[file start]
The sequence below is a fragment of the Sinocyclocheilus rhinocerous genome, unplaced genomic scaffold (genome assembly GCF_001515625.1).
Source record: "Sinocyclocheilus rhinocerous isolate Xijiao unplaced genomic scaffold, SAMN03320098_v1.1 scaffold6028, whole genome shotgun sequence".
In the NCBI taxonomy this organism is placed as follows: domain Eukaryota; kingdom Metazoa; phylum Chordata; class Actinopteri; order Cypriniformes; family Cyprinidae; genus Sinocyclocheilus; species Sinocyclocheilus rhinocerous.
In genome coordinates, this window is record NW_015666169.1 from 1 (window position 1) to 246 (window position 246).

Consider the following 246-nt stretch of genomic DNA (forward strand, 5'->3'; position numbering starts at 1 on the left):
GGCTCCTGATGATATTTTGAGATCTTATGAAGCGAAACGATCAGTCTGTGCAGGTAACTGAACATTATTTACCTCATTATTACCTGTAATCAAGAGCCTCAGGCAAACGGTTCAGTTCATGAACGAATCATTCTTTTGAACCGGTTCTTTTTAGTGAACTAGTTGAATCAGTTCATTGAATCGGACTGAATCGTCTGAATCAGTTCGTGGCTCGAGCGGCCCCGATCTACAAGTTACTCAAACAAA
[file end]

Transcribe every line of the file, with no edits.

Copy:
The sequence below is a fragment of the Sinocyclocheilus rhinocerous genome, unplaced genomic scaffold (genome assembly GCF_001515625.1).
Source record: "Sinocyclocheilus rhinocerous isolate Xijiao unplaced genomic scaffold, SAMN03320098_v1.1 scaffold6028, whole genome shotgun sequence".
In the NCBI taxonomy this organism is placed as follows: domain Eukaryota; kingdom Metazoa; phylum Chordata; class Actinopteri; order Cypriniformes; family Cyprinidae; genus Sinocyclocheilus; species Sinocyclocheilus rhinocerous.
In genome coordinates, this window is record NW_015666169.1 from 1 (window position 1) to 246 (window position 246).

Consider the following 246-nt stretch of genomic DNA (forward strand, 5'->3'; position numbering starts at 1 on the left):
GGCTCCTGATGATATTTTGAGATCTTATGAAGCGAAACGATCAGTCTGTGCAGGTAACTGAACATTATTTACCTCATTATTACCTGTAATCAAGAGCCTCAGGCAAACGGTTCAGTTCATGAACGAATCATTCTTTTGAACCGGTTCTTTTTAGTGAACTAGTTGAATCAGTTCATTGAATCGGACTGAATCGTCTGAATCAGTTCGTGGCTCGAGCGGCCCCGATCTACAAGTTACTCAAACAAA